Can you get sued for asking employees and customers to wear masks during COVID-19?

If you're a business owner, you're likely wondering if requirements to put on face coverings will open you up to lawsuits. Learn how to ensure your business will still thrive in the new COVID-19 reality.

by Kylie Ora Lobell
updated May 11, 2023 ·  3min read

As states across the country begin to reopen during the coronavirus crisis, businesses may have to follow strict guidelines from their local governments in order to operate.

Can You Get Sued for Asking Employees and Customers to Wear Masks During COVID-19

While business owners are excited to get back to work, they also want to ensure their customers and employees are safe. They don't want to foster an environment where COVID-19 can easily spread, so they may ask employees and customers to wear a mask.

If you're a business owner, you're likely wondering if requirements to put on face coverings will open you up to lawsuits.

Can you get sued?

The truth is that anyone can get sued for anything at any time. Still, the real question is whether or not the lawsuit will be successful, according to Tina Willis, owner of Tina Willis Law and a personal injury attorney.

"In 99% of cases, an employer cannot be successfully sued by customers or employees for requiring customers or employees to wear face masks," Willis says.

A lawsuit would likely not go through because if there was a theoretical argument that requiring employees and customers to wear a mask violated their constitutional rights, then only state actors could honor these rights. While some businesses are considered state actors, that determination can be complex.

However, if an employee or customer has a known medical limitation like emphysema and couldn't wear a mask, there may be a case. According to Willis, this person would have to ask if they could be at the business without a mask on due to a medical condition, be denied by their employer, and then suffer very serious injury or death as a probable result of wearing the mask.

There are other instances in which you could potentially get sued, according to Cynthia Flynn, ESQ, who practices employment law for Hackler Flynn & Associates, APC. For example, an employee may refuse to wear a mask because it interferes with the performance of the employee's job—it could fog up their glasses, and the employee would be unable to see while working. The mask could create a hazard in the workplace or get caught in the machinery as well. When something negative results from these situations—such as an injury—an employee could take legal action.

Protecting yourself from legal action

Before reopening your business, you'll need to come up with a plan in case employees and customers don't want to, or can't, wear a mask. Flynn suggests looking at the recommendations from the CDC, OSHA, EEOC, and your state and local governments.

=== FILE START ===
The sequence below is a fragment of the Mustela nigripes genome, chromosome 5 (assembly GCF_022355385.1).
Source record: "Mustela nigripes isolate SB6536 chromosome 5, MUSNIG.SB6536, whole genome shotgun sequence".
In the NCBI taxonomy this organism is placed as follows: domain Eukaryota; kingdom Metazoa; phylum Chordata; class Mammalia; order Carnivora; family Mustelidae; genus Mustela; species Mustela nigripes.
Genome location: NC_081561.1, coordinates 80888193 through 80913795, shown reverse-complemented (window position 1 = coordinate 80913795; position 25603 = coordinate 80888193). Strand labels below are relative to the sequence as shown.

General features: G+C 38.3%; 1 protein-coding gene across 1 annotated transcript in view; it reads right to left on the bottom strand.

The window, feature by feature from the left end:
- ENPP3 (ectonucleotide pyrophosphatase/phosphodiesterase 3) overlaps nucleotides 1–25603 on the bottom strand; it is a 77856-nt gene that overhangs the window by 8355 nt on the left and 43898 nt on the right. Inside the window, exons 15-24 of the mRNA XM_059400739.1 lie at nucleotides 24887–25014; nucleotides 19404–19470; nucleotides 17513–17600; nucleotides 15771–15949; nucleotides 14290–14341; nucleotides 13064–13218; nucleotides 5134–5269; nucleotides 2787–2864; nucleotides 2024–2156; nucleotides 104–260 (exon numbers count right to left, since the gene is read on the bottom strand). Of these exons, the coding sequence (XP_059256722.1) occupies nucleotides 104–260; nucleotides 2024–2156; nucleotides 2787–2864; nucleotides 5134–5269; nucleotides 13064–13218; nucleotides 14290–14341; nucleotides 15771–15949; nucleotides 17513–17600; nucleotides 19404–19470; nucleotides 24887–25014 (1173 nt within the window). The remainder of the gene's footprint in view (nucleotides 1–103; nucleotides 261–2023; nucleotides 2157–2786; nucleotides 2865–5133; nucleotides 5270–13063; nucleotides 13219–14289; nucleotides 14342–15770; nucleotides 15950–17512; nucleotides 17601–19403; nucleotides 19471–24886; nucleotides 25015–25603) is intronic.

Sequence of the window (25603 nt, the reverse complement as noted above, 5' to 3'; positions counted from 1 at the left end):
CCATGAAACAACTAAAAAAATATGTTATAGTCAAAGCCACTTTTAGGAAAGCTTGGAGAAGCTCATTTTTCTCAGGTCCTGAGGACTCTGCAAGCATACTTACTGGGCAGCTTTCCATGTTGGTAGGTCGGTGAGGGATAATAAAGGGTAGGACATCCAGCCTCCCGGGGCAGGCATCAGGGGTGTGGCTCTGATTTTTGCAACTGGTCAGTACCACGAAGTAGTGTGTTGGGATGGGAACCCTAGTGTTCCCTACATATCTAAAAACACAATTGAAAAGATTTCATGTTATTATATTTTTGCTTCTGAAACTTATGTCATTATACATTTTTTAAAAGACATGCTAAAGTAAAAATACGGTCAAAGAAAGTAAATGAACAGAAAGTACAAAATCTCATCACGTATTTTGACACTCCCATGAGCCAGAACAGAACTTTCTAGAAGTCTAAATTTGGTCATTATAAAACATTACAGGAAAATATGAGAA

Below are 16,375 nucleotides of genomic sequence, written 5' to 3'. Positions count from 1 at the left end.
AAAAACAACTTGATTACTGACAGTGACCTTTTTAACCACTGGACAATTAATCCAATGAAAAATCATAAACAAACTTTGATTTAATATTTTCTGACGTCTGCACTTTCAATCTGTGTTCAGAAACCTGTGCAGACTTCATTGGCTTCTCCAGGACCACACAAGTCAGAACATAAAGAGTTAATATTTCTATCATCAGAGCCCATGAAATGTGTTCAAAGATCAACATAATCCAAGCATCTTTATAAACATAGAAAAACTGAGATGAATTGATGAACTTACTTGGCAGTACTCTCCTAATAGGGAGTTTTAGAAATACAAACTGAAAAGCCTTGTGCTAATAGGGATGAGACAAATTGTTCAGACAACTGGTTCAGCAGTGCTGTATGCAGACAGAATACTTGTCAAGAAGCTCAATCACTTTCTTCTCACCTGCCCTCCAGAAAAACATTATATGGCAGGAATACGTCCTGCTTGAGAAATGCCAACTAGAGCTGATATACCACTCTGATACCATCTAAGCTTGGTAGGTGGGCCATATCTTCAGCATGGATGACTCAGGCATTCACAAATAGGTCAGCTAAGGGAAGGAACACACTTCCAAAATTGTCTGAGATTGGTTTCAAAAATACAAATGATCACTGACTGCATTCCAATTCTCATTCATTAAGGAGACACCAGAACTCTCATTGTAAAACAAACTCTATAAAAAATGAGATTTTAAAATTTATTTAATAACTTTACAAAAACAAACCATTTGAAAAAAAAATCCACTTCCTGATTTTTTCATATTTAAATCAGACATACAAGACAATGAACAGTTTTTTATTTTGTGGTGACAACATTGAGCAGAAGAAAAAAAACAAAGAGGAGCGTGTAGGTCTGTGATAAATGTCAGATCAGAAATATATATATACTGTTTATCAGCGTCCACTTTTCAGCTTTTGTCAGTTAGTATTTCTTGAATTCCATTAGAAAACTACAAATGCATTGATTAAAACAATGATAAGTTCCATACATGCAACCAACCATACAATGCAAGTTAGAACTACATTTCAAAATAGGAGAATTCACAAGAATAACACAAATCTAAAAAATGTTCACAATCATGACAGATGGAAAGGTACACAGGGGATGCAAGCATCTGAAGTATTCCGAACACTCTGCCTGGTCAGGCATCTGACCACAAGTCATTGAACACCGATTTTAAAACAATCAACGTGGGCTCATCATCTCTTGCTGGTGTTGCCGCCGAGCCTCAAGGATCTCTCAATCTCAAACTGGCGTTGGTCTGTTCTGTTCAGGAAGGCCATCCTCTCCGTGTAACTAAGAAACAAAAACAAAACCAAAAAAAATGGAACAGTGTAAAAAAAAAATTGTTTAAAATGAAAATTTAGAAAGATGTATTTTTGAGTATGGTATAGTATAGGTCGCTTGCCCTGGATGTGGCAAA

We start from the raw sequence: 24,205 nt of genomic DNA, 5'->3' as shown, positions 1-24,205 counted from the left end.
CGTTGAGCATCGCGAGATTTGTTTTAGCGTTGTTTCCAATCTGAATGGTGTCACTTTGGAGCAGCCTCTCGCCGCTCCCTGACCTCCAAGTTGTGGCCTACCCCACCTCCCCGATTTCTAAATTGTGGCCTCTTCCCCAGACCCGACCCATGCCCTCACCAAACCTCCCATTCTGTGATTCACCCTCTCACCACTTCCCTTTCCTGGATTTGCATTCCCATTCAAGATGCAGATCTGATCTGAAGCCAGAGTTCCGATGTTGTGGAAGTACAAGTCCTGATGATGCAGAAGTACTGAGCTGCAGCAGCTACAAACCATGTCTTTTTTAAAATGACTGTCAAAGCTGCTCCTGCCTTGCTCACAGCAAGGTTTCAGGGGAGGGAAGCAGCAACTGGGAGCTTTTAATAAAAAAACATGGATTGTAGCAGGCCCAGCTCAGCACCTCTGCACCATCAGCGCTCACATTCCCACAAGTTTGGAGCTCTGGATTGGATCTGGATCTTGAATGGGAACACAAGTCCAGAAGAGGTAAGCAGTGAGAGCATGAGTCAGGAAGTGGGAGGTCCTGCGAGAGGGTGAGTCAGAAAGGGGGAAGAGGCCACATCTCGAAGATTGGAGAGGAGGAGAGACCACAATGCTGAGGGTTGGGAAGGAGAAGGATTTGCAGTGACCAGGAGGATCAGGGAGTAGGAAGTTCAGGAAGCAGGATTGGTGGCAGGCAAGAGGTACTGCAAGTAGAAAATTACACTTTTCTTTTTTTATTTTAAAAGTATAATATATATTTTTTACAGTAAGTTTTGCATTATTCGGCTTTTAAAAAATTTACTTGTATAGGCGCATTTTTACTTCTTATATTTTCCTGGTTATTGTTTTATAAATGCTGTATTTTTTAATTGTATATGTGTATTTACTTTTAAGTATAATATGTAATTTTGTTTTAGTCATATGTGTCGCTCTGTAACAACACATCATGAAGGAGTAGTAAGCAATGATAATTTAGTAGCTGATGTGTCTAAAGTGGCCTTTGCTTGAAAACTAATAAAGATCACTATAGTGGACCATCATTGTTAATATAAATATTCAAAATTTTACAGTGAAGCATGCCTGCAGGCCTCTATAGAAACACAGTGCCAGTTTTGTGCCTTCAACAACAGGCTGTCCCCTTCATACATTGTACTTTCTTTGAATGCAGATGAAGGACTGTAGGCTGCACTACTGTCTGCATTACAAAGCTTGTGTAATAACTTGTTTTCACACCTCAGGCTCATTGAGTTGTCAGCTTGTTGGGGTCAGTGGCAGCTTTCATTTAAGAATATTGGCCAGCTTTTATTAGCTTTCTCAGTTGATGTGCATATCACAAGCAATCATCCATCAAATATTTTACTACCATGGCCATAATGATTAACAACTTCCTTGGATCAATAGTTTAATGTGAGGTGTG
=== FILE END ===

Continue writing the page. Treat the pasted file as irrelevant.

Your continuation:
"If any of these government agencies recommends or requires the use of masks, and you implement [the] same, your risk of a suit is low," she says.

Additionally, you need a written mask policy that your attorney has reviewed. The policy should be specific, implemented consistently across your business, and include the CDC, OSHA, EEOC, and state and local government policies. As recommendations from these agencies change, you need to update your policy.

It's also a good idea to include facts about COVID-19 and how wearing face coverings helps reduce the spread of the virus, how to wear a mask properly, when and where masks should be taken off or worn, where employees can obtain masks, the guidelines for the cleaning or disposing of masks, consequences for not complying with the policy and the employee signature, says Flynn.

If an employee cannot wear a mask, Flynn recommends having a dialogue with them to determine an accommodation, like a physically distant workspace or working remotely. If a customer can't wear one, a business should provide alternate options like home delivery, mail order, or curbside pickup.

For customers, the mask policy needs to be posted clearly on the store entrances and marketing materials (website, emails, social media) along with the consequences ("No mask, no entry"), says Flynn. Employees need to know this policy and be trained on how to educate customers.

If you follow state guidelines, are in line with employment laws, properly communicate with employees and customers, accommodate where needed, and work with an employment law attorney, you will be able to successfully reopen your business and start bringing profits in again in no time.

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Kylie Ora Lobell

About the Author

Kylie Ora Lobell

Kylie Ora Lobell is a freelance copywriter, editor, marketer, and publicist. She has over 10 years of experience writing… Read more

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